Stuttering simulation to raise awareness about stuttering
A "Stuttering Simulation" program will be held by the Department of Communication Sciences and Disorders 7 p.m. Wednesday, Oct. 25 in the Health Professions Building, room 1255.
At this event, various speaking tasks will be used to allow students to experience a speaking situation that is outside of their traditional speaking style.
"All simulation activities planned are to help persons who do not stutter appreciate the mental or physical effort that a person who stutters may endure," said Sue Woods, who will be facilitating the event.
Woods is a professor in the Department of Communication Sciences and Disorders, and is a board-certified specialist in treating fluency disorders.
Along with simulation activities, information will be presented about the nature of stuttering and how listeners can help make those who stutter feel more comfortable.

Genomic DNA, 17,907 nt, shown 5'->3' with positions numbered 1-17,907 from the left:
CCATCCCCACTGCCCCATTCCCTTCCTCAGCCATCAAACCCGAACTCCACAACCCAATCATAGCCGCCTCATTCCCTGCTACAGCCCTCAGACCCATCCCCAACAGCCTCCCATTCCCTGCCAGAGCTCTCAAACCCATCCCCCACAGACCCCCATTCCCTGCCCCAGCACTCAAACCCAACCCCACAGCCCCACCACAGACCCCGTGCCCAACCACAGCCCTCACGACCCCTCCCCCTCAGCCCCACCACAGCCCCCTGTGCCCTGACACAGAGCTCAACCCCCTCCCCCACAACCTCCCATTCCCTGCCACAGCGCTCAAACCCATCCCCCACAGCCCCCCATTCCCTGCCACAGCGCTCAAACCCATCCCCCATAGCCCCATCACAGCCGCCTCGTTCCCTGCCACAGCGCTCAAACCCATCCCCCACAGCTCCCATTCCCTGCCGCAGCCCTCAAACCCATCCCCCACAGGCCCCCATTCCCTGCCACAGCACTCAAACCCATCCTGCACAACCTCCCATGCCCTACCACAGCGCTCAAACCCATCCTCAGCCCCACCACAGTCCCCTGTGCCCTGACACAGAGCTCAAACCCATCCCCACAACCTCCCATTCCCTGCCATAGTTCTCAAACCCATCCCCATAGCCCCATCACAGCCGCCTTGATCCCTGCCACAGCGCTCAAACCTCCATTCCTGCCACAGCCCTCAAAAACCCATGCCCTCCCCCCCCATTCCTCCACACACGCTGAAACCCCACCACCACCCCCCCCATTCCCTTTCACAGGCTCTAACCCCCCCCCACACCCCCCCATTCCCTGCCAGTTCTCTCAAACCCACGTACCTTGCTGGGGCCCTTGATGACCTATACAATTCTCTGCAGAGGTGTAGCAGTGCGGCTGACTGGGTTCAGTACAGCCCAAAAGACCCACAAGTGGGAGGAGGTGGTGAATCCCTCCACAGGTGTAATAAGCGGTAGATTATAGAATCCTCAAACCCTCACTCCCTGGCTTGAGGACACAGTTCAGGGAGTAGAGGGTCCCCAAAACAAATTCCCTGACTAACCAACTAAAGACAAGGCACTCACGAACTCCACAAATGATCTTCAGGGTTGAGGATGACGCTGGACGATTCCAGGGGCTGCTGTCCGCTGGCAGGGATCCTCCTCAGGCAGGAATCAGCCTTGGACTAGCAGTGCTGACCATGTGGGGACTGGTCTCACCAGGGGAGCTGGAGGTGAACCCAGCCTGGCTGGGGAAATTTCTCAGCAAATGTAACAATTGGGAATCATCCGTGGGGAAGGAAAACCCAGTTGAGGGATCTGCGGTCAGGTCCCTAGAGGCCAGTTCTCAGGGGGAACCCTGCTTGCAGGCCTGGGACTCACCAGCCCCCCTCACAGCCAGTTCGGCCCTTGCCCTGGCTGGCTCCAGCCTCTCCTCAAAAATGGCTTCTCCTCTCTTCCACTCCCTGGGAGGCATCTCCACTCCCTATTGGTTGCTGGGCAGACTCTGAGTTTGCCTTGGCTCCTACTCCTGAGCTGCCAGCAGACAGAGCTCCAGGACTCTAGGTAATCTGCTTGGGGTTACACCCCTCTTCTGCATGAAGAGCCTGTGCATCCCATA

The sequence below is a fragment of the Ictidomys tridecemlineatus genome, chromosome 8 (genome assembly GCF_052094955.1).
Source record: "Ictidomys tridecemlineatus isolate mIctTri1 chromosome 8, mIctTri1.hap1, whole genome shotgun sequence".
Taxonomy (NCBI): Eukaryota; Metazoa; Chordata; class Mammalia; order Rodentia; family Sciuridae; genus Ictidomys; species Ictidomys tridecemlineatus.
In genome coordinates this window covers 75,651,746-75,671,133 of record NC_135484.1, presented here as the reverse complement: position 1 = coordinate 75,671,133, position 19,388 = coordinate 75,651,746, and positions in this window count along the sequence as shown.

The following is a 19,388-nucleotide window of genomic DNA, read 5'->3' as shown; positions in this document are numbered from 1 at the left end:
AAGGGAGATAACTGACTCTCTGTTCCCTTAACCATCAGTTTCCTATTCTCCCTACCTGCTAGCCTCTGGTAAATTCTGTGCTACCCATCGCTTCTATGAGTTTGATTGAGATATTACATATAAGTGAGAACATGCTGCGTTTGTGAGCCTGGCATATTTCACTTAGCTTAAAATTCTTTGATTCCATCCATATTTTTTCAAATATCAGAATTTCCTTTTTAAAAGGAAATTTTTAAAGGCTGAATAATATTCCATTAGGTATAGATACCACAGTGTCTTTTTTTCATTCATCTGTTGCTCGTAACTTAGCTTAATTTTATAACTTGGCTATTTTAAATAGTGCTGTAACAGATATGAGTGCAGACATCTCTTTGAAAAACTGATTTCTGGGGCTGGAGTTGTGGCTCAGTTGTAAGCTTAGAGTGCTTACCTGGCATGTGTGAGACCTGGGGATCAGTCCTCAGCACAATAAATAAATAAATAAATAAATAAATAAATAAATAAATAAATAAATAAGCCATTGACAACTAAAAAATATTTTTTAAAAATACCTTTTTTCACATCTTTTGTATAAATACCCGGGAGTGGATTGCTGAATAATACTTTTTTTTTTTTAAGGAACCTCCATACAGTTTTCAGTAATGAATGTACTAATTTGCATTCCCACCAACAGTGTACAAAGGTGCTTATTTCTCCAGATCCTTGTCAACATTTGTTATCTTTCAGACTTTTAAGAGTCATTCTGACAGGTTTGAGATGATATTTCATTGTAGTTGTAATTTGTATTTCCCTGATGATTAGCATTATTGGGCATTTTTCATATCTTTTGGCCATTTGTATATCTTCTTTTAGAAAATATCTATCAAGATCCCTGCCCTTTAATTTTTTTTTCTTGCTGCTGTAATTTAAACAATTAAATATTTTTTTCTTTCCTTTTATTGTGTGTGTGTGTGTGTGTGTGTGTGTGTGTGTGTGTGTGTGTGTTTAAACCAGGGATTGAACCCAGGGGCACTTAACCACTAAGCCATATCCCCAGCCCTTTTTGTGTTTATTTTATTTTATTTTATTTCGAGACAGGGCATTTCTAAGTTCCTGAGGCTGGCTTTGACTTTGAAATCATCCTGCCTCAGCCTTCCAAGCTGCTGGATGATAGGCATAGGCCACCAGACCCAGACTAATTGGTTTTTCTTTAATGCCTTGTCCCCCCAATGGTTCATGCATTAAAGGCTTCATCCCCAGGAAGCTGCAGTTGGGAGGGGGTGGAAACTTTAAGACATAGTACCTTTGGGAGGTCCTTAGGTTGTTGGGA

"Stuttering is a condition that is manifested by the interruption of the flow of speech, and is affected by cognitive, affective, language, motor, and social factors," Woods said. "It is perhaps the most recognized, yet most misunderstood communication condition."
This is the 17th annual "Stuttering Awareness Week" held by the Department of Communication Sciences and Disorders, which is always held near International Stuttering Awareness Day (Oct. 22). The Stuttering Simulation is sponsored by the Association of Future Speech Language Pathologists.